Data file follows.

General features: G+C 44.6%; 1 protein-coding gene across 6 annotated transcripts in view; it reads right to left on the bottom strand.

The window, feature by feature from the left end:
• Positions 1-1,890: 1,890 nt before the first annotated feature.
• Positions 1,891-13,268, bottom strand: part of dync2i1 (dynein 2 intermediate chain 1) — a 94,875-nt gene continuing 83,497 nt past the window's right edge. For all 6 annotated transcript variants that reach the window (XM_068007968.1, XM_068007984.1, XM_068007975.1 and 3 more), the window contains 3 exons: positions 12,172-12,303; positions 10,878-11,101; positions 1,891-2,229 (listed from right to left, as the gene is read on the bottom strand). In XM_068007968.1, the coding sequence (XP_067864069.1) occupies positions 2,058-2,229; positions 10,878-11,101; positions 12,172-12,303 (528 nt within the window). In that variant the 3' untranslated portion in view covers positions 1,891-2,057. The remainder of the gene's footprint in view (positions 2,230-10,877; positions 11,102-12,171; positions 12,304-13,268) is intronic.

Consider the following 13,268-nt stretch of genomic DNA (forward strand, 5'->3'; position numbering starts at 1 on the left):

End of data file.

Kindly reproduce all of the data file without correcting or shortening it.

General features: G+C 44.6%; 1 protein-coding gene across 6 annotated transcripts in view; it reads right to left on the bottom strand.

The window, feature by feature from the left end:
• Positions 1-1,890: 1,890 nt before the first annotated feature.
• Positions 1,891-13,268, bottom strand: part of dync2i1 (dynein 2 intermediate chain 1) — a 94,875-nt gene continuing 83,497 nt past the window's right edge. For all 6 annotated transcript variants that reach the window (XM_068007968.1, XM_068007984.1, XM_068007975.1 and 3 more), the window contains 3 exons: positions 12,172-12,303; positions 10,878-11,101; positions 1,891-2,229 (listed from right to left, as the gene is read on the bottom strand). In XM_068007968.1, the coding sequence (XP_067864069.1) occupies positions 2,058-2,229; positions 10,878-11,101; positions 12,172-12,303 (528 nt within the window). In that variant the 3' untranslated portion in view covers positions 1,891-2,057. The remainder of the gene's footprint in view (positions 2,230-10,877; positions 11,102-12,171; positions 12,304-13,268) is intronic.

Consider the following 13,268-nt stretch of genomic DNA (forward strand, 5'->3'; position numbering starts at 1 on the left):